Needless to say, I cried.

I’ve been through a lot in my life and Adelle was with me through quite a bit of it.  I’m not sure I have the words to express how much I love her; how proud I am of who she has grown into and how loving and kind she is.

I’m sure this message will mean different things to different people, but I wanted to share it.  I hope we can all remember that no matter what life throws at us, we all have the ability to fly beyond it.

I also wanted to share one of my favorite pictures of my daughter.  When I think of soaring above struggles, I think of the unfettered joy shining from her face as she’s laughing.  This is truly what life is all about!

2014-10-12 17.54.38

Smiling Through The Hard Times

This was written for Stream of Consciousness Saturday hosted by Linda G Hill where our prompt this week was left pretty much open except for the letter “s”.  In keeping with the theme of breast cancer awareness month, I decided to post a happy memory and some pictures to go with it.  I hope it makes you smile as much as it made us all smile who experienced it.  It honestly still makes me smile to think about.

Smiling Through the Hard Times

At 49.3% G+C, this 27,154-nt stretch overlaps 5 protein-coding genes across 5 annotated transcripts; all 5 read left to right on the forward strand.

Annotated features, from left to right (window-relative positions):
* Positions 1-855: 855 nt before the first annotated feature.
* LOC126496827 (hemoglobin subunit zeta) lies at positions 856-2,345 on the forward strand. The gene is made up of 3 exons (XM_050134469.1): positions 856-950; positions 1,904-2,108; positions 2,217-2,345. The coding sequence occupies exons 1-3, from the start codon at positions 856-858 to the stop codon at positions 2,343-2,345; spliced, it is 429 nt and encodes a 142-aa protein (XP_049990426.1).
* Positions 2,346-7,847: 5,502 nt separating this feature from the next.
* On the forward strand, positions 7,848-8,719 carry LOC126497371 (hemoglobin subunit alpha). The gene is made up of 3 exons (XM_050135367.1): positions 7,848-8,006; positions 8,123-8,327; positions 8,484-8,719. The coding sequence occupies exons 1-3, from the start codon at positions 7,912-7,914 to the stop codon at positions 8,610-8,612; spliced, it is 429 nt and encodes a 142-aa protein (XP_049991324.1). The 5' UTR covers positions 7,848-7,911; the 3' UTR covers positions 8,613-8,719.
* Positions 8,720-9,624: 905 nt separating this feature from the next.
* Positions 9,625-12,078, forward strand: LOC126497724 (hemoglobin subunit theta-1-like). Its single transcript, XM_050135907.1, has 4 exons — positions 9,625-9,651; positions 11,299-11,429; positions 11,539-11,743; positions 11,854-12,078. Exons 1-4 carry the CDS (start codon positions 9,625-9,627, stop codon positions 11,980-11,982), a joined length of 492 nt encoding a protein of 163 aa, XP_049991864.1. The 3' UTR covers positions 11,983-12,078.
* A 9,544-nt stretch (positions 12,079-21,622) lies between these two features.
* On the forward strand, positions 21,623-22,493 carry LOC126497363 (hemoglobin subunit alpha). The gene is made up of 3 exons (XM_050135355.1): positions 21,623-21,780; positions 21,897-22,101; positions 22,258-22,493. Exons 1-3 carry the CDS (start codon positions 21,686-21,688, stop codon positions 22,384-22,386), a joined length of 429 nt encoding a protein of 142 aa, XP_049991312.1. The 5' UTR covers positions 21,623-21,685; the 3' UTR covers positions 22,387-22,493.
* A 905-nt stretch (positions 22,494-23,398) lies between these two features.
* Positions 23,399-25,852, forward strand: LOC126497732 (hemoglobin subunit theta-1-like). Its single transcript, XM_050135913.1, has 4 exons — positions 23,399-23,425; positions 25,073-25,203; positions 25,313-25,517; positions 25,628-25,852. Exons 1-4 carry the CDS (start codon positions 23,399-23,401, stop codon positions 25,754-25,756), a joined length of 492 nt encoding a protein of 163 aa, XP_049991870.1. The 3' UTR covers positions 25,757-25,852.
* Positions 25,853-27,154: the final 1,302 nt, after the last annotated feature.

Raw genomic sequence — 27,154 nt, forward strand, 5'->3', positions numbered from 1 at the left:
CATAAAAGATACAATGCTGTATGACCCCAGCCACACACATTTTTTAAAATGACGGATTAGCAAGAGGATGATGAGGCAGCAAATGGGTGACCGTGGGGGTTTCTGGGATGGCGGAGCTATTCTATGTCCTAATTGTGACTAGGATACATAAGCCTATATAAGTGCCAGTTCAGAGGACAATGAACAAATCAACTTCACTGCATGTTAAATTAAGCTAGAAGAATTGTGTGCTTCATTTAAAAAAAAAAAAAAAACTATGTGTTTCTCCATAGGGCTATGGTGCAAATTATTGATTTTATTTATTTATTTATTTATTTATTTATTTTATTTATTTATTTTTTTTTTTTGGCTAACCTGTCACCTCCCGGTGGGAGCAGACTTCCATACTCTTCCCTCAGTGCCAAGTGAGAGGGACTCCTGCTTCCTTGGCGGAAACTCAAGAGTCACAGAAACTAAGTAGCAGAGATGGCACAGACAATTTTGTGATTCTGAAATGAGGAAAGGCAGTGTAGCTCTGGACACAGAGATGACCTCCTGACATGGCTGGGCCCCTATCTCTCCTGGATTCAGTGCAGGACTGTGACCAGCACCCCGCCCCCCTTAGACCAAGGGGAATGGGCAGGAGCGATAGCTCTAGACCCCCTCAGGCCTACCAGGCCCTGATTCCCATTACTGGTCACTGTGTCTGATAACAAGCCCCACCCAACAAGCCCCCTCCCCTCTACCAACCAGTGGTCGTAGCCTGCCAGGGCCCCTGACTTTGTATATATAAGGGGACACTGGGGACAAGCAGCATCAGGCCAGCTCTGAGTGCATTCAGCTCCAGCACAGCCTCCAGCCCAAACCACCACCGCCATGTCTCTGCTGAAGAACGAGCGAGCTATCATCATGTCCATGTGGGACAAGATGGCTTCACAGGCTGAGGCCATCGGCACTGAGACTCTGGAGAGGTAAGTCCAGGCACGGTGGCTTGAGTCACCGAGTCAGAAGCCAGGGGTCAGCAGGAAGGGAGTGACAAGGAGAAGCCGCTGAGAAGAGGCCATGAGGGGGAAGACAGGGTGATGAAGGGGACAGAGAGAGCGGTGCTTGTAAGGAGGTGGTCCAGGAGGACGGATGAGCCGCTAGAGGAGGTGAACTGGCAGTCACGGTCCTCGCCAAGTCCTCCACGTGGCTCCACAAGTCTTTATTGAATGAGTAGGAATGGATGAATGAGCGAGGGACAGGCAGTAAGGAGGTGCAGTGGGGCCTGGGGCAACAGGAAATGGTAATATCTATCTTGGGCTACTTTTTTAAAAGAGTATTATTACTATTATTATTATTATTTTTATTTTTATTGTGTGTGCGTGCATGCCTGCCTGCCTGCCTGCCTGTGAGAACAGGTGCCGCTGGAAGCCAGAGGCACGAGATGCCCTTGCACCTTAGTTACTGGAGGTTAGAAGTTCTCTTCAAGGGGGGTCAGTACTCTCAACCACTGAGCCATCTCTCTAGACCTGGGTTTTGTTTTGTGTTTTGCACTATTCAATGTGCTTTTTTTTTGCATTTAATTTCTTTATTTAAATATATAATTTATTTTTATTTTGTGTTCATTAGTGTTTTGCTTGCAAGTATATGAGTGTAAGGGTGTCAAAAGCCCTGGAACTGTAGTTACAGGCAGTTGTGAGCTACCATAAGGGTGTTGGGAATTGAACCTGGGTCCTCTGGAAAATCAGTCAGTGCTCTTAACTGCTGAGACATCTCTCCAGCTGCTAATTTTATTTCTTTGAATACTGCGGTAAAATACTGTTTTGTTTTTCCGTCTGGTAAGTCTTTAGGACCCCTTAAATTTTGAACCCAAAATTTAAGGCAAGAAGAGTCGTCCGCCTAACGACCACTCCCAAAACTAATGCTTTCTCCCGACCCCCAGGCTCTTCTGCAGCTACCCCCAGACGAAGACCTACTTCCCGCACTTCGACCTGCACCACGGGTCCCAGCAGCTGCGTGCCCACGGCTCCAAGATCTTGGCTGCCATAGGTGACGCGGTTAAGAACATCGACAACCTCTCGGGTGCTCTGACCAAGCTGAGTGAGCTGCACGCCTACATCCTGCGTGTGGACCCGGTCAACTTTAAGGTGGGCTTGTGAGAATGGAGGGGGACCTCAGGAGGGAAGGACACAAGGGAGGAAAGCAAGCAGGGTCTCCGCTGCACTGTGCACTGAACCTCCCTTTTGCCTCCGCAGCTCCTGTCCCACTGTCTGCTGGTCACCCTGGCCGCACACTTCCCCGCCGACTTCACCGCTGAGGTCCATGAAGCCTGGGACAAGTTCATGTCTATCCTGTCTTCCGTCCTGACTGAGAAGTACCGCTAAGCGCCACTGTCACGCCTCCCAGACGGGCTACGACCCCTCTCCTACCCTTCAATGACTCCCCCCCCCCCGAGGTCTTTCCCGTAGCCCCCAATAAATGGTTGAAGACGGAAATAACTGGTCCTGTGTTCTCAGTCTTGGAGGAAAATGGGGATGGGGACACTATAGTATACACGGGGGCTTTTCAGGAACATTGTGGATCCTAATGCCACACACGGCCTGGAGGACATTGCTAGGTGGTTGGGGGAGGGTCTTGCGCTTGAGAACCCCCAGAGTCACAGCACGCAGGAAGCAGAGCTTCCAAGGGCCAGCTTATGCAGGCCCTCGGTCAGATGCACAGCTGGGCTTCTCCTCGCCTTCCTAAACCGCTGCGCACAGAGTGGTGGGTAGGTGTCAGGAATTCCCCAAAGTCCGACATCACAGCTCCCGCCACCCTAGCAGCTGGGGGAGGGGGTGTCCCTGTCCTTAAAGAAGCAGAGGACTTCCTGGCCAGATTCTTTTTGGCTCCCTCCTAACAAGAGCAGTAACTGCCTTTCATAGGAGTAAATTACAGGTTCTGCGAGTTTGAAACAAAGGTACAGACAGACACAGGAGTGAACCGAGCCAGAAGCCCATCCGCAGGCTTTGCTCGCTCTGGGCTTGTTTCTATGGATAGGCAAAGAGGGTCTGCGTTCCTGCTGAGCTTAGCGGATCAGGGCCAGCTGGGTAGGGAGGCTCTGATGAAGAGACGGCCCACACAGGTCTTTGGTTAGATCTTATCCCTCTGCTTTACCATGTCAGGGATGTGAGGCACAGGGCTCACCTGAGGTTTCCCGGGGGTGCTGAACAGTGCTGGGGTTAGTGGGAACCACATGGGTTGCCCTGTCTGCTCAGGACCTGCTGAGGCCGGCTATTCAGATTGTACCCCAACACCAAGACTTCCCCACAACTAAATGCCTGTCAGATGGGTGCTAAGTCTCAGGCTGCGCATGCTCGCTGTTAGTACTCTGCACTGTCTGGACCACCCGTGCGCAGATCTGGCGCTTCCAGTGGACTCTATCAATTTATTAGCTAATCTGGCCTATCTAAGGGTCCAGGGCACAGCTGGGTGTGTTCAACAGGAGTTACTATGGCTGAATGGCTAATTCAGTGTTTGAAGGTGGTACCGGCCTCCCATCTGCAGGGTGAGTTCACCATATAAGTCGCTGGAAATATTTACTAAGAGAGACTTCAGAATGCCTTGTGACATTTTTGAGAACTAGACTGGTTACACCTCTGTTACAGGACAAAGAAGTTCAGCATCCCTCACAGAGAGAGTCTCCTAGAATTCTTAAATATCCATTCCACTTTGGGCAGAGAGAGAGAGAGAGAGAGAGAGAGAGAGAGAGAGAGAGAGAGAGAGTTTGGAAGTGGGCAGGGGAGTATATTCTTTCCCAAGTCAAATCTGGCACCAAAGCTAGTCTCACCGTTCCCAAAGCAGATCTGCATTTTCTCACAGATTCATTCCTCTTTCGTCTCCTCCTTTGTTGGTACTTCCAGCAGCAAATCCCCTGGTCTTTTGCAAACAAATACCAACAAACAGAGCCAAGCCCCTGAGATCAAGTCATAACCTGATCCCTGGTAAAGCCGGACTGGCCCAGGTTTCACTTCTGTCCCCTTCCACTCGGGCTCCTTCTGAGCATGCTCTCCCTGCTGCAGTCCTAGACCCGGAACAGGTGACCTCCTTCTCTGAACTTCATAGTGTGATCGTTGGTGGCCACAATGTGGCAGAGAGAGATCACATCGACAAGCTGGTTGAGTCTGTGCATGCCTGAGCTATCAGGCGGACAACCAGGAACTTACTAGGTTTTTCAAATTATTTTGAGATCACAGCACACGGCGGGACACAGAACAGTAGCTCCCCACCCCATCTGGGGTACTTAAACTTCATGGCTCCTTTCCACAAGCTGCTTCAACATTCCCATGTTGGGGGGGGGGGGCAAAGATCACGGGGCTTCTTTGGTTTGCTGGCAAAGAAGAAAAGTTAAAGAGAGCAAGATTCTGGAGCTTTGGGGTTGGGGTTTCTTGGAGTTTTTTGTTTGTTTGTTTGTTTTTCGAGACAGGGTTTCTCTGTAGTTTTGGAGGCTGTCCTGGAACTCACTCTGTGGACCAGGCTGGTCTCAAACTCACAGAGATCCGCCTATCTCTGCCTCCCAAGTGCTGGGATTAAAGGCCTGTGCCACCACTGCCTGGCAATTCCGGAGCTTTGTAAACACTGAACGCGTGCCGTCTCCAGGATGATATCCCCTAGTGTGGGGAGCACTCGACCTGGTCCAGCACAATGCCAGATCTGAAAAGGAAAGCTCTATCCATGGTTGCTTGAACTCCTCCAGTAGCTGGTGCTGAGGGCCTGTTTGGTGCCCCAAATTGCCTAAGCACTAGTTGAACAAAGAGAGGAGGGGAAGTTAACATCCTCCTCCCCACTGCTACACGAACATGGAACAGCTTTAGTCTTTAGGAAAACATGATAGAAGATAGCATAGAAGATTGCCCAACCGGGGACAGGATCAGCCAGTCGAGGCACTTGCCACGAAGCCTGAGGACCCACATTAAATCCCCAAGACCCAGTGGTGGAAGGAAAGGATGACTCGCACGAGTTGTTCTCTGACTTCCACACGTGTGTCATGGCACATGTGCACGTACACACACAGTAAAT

It was a day just like any other, only the enormity of what we had decided to do was weighing on me.  I kept looking at Adelle, wondering what she was thinking; wondering if she was worried and scared like me.  It was a crazy thing, to be scared of this, when my sister was going through so much more.  What was this compared to what she was going through.  It was that thought alone that kept me going that day, all the way to my parents house.

Only two months before that day, my sister had been diagnosed with breast cancer.  It grew pretty fast and was at the bad side of stage 3, scaring the shit out of us, making us think we might lose her.  The decision we all came to was an easy one to make.  One we could go through with her, since going through cancer and all the things that go with it wasn’t an option.  But shaving my head, I could do.